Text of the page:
FIPS 140 applies to a specific product. Validating a cryptographic library does not make a product using it validated, nor does validating a product make its components validated.
FIPS 140 level 1 compliance is not really a security certification, it's mostly a functional certification. To meet FIPS 140 level 1, you need (when the product is running in FIPS mode) mainly:
- To use only approved cryptographic algorithms.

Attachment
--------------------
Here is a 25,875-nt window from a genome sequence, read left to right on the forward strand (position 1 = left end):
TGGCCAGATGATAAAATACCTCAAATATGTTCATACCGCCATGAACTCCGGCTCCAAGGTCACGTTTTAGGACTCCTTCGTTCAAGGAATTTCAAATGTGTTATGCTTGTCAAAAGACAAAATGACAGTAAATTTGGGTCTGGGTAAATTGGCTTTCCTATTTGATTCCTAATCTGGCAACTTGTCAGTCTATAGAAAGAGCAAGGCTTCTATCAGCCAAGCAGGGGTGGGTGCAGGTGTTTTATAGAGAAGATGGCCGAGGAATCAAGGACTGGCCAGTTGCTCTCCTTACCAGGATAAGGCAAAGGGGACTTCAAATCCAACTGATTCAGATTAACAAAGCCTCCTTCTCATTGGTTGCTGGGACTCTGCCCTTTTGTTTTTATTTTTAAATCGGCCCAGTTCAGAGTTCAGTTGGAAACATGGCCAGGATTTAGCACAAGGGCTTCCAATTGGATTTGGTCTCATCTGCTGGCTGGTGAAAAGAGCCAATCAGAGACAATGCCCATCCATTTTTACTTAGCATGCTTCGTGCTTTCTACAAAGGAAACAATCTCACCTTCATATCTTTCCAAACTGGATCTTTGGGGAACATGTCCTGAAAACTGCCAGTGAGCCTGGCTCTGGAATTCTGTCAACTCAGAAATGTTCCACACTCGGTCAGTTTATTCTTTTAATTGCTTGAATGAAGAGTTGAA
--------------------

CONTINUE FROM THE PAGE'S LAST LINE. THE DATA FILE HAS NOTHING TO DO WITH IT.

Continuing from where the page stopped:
- To demonstrate that the algorithms work on test vectors.
- To run some tests when the system starts.
- To erase keys after use.
- To go through the formal certification process.
FIPS 140 level 2 and above have actual security requirements.
The fact that OpenSSL has a FIPS 140 level 1 certification only helps to certify a product using OpenSSL in that someone must have implemented the tests and key erasure. For FIPS 140 level 1, the work is pretty much only red tape.
In any case, ecryptfs does not use OpenSSL, so work done on OpenSSL is irrelevant. Ecryptfs is implemented in the Linux kernel. There have been kernel configurations certified to FIPS 140 level 1, I don't remember whether that includes the use of Ecryptfs (dmcrypt, definitely).